Last night’s was the kind of Game 7 you’re hoping for: close, great plays, stuff to debate, and an enduring performance. That last one belongs to Madison Bumgarner, who pitched the final five innings on two days rest and gave up nothing. For the series, he pitched 21 innings and gave up just one earned run. That’s silly stuff on the biggest stage. Good on him.
Also: Bumgarner just turned 25, and is on a team-friendly deal through 2019. Good on the Giants.
It was a great year for the Royals, and you don’t want that to get lost in the Giants dynasty stuff. I like that the Royals “went for it” before the 2013 season, and it mostly paid off for them.
And now the offseason is here! More on that, and on the possible imminence of a Joe Maddon move, soon. Until then, Bullets …
- While we await the Chicago Cubs’ new TV deal – which could possibly be a mere short-term (five years) deal for the expiring WGN games, or could be a longer term deal involving the full slate after 2019 – there’s another big-time TV deal coming. The Arizona Diamondbacks’ deal with Fox Sports expires after the 2015 season, but Nick Piecoro reports that the Diamondbacks are getting close to a new deal for 15 to 20 years, and worth as much as two or three times their current $31 million deal. Once that new deal kicks in, you can expect the Diamondbacks to join the ranks of the “changed” teams that suddenly can spend in the upper half of the league. No, $90 million per year is not the $200 million per year the Phillies just signed up for or the $300+ million per year the Dodgers got a couple years ago, but it’s a huge amount of money for a market like Phoenix, and is another good sign that the Cubs will eventually be able to get their big bucks. Remember: the Cubs don’t need a crazy $300 million deal to support the kind of payroll we’d like them to have. For me, approaching the luxury tax cap – once the TV deal money starts flowing – is plenty. Right now, that cap sits at $189 million, and the Cubs wouldn’t even need a $200 million TV deal, when combined with other revenues, to support that kind of payroll. None of this is coming quickly, but, with patience, I think you’ll see the Cubs as a top tier spending team at some point in the next decade.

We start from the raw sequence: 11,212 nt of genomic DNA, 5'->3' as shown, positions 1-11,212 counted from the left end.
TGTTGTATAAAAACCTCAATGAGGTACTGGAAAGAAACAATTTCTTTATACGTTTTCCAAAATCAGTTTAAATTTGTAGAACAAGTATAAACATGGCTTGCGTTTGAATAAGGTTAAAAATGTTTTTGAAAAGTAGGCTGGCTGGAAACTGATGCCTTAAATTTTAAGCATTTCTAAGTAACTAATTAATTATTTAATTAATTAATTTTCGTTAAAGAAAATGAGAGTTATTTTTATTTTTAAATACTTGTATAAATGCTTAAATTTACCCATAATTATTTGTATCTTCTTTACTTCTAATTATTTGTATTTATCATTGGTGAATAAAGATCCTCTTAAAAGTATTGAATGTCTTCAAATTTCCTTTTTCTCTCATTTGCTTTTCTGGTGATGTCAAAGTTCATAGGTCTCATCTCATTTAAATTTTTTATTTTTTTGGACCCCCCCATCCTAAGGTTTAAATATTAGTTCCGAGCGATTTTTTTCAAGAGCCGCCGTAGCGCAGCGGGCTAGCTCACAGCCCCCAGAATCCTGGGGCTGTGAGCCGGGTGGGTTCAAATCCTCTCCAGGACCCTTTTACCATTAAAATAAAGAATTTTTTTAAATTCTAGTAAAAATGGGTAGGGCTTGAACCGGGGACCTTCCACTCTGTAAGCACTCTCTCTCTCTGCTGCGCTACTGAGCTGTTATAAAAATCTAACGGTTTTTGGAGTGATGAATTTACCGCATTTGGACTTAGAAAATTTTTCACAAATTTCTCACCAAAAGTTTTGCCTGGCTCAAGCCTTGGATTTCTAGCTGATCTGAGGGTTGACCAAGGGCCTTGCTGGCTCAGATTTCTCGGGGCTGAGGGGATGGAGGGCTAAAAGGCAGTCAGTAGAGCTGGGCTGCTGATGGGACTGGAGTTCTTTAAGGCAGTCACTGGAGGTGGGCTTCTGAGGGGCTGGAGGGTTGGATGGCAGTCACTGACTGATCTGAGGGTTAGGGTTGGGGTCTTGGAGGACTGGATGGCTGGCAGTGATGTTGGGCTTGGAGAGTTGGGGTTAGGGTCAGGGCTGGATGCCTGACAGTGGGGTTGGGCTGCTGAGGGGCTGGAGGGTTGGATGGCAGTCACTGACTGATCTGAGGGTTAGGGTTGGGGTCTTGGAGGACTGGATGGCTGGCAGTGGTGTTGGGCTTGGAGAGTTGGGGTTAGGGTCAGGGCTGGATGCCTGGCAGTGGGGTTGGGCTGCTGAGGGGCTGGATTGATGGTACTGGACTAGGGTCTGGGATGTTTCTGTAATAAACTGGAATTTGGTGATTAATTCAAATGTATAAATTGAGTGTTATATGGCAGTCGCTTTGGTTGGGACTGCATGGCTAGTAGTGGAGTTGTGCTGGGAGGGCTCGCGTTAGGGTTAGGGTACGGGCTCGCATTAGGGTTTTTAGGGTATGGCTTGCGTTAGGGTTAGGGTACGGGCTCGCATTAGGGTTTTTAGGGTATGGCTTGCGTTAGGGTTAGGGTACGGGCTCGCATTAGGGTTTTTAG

- For now, however, the Cubs have so much payroll flexibility (and young talent already in place) that, as we’ve discussed, they can do a whole lot over the next two years and still not even have a payroll far north of $100 million. I expect it to continue growing organically from there. A sudden, rapid spike is not necessary for the team to be competitive, and is probably not advisable long-term.
- Bijan Rademacher finally had a down game in the AFL, but Dan Vogelbach picked him up by stealing a base.
- I love the Royals fans in the kitty singlets.
- I made a new Saber Shorts video on wRC+ yesterday, which I posted seconds before the Cubs announced some roster moves, and about an hour before the Joe Maddon rumors broke. So you probably missed the video. Watch it here: